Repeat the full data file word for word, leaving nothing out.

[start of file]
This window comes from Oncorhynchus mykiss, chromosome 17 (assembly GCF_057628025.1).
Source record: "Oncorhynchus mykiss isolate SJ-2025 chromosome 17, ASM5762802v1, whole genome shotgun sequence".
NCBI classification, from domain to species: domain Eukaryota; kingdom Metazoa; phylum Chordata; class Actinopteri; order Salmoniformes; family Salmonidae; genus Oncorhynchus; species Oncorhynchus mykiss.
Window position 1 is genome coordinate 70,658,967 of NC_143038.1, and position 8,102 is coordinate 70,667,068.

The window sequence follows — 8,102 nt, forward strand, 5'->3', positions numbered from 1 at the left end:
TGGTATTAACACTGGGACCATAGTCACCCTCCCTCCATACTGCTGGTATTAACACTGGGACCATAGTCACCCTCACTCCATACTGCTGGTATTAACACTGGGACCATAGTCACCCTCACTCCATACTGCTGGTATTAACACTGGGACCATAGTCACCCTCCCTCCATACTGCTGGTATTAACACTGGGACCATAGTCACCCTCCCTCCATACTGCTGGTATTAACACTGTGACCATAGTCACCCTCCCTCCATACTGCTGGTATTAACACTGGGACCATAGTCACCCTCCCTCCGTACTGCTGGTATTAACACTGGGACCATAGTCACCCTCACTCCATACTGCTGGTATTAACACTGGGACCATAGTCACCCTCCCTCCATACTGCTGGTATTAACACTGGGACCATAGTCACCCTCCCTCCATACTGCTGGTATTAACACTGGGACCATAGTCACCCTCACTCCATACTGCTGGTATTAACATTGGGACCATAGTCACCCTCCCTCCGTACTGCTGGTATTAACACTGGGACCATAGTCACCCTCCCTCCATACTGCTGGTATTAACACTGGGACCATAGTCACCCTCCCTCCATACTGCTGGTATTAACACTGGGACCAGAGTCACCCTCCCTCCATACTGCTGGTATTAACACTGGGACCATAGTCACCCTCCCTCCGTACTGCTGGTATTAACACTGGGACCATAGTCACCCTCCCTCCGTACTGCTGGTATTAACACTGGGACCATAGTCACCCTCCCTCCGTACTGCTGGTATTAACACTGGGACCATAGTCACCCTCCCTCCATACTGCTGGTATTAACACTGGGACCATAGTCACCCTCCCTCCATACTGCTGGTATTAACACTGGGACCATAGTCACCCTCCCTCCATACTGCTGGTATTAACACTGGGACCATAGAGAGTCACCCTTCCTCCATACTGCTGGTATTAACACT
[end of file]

This window comes from Oncorhynchus mykiss, chromosome 17 (assembly GCF_057628025.1).
Source record: "Oncorhynchus mykiss isolate SJ-2025 chromosome 17, ASM5762802v1, whole genome shotgun sequence".
NCBI classification, from domain to species: domain Eukaryota; kingdom Metazoa; phylum Chordata; class Actinopteri; order Salmoniformes; family Salmonidae; genus Oncorhynchus; species Oncorhynchus mykiss.
Window position 1 is genome coordinate 70,658,967 of NC_143038.1, and position 8,102 is coordinate 70,667,068.

The window sequence follows — 8,102 nt, forward strand, 5'->3', positions numbered from 1 at the left end:
TGGTATTAACACTGGGACCATAGTCACCCTCCCTCCATACTGCTGGTATTAACACTGGGACCATAGTCACCCTCACTCCATACTGCTGGTATTAACACTGGGACCATAGTCACCCTCACTCCATACTGCTGGTATTAACACTGGGACCATAGTCACCCTCCCTCCATACTGCTGGTATTAACACTGGGACCATAGTCACCCTCCCTCCATACTGCTGGTATTAACACTGTGACCATAGTCACCCTCCCTCCATACTGCTGGTATTAACACTGGGACCATAGTCACCCTCCCTCCGTACTGCTGGTATTAACACTGGGACCATAGTCACCCTCACTCCATACTGCTGGTATTAACACTGGGACCATAGTCACCCTCCCTCCATACTGCTGGTATTAACACTGGGACCATAGTCACCCTCCCTCCATACTGCTGGTATTAACACTGGGACCATAGTCACCCTCACTCCATACTGCTGGTATTAACATTGGGACCATAGTCACCCTCCCTCCGTACTGCTGGTATTAACACTGGGACCATAGTCACCCTCCCTCCATACTGCTGGTATTAACACTGGGACCATAGTCACCCTCCCTCCATACTGCTGGTATTAACACTGGGACCAGAGTCACCCTCCCTCCATACTGCTGGTATTAACACTGGGACCATAGTCACCCTCCCTCCGTACTGCTGGTATTAACACTGGGACCATAGTCACCCTCCCTCCGTACTGCTGGTATTAACACTGGGACCATAGTCACCCTCCCTCCGTACTGCTGGTATTAACACTGGGACCATAGTCACCCTCCCTCCATACTGCTGGTATTAACACTGGGACCATAGTCACCCTCCCTCCATACTGCTGGTATTAACACTGGGACCATAGTCACCCTCCCTCCATACTGCTGGTATTAACACTGGGACCATAGAGAGTCACCCTTCCTCCATACTGCTGGTATTAACACT